DARPA, an organization devoted to maintaining the technological superiority of the United States military, has launched a new VTOL X-Plane program designed to yield advancements in vertical take-off and landing (VTOL) technology.
“For the past 50 years, we have seen jets go higher and faster while VTOL aircraft speeds have flat-lined and designs have become increasingly complex,” said Ashish Bagai, DARPA program manager. “To overcome this problem, DARPA has launched the VTOL X-Plane program to challenge industry and innovative engineers to concurrently push the envelope in four areas: speed, hover efficiency, cruise efficiency and useful load capacity.”
The versatility of helicopters and other VTOL aircraft make them ideal for a host of military operations, DARPA said. Currently, only helicopters can maneuver in tight areas, land in unprepared areas, move in all directions, and hover in midair while holding a position. This versatility often makes rotary-wing and other VTOL aircraft the right aerial platform for transporting troops, surveillance operations, special operations and search-and-rescue missions.
Compared to fixed-wing aircraft, however, helicopters are slower leaving them more vulnerable to damage from enemy weapons. Special operations that rely on lightning-quick strikes and medical units that transport patients to care facilities need enhanced speed to shorten mission times, increase mission range, reduce the number of refueling events and, most important, reduce exposure to the adversary.
DARPAs VTOL X-Plane program seeks a demonstrator aircraft designed to fly at sustained speeds between 300 and 400 knots and demonstrate aircraft hover efficiency within 25 percent of the ideal power loading (at standard sea level conditions) and cruise lift-to-drag ratio no less than 10. The VTOL experimental/demonstrator aircraft will be designed to have a gross weight between 10,000 and 12,000 pounds, a useful load no less than 40 percent of the gross weight, and a payload capacity of at least 12.5 percent of the gross weight.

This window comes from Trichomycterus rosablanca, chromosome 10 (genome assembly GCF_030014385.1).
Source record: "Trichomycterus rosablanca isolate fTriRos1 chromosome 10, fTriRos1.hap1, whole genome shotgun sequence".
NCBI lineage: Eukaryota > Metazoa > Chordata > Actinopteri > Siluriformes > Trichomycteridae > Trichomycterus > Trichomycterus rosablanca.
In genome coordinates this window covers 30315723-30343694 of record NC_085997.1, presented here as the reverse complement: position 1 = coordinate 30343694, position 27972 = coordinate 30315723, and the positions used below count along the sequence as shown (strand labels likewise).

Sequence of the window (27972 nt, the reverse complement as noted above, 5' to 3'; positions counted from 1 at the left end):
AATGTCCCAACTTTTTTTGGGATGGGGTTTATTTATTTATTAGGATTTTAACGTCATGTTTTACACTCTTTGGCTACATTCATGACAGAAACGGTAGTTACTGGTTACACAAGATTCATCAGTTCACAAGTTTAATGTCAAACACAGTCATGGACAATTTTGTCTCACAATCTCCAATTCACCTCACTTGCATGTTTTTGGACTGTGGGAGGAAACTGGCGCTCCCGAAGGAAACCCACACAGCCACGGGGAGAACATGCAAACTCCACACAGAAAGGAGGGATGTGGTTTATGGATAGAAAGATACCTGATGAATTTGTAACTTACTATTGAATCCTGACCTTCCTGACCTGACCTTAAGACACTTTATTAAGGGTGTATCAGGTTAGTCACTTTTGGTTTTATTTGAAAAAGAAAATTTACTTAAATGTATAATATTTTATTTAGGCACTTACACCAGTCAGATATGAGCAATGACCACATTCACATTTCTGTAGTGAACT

The VTOL X-Plane program is divided into three phases extending over 52 months, with first flight at 42 months after award. Phase I is broken into two sub-parts, Phase IA and Phase IB. Phase IA is a six-month conceptual design effort while Phase IB is a 16-month preliminary design and technology maturation effort. Proposals for the remainder of the program will be solicited from Phase I prime performers towards the end of the first phase, and must be submitted by the time of the preliminary design review (PDR). It is anticipated that one award will be made for Phases II and III. All detailed design, development and integration efforts will be performed during the second phase. The total planned budget for award is on the order of $130 million, with $47 million available in Phase I. DARPA anticipates multiple individual awards in the first phase.
“We have not made this easy,” Bagai said. “Strapping rockets onto the back of a helicopter is not the type of approach we’re looking for. The engineering community is familiar with the numerous attempts in the past that have not worked. This time, rather than tweaking past designs, we are looking for true cross-pollinations of designs and technologies from the fixed-wing and rotary-wing worlds. The elegant confluence of these engineering design paradigms is where this program should find some interesting results.”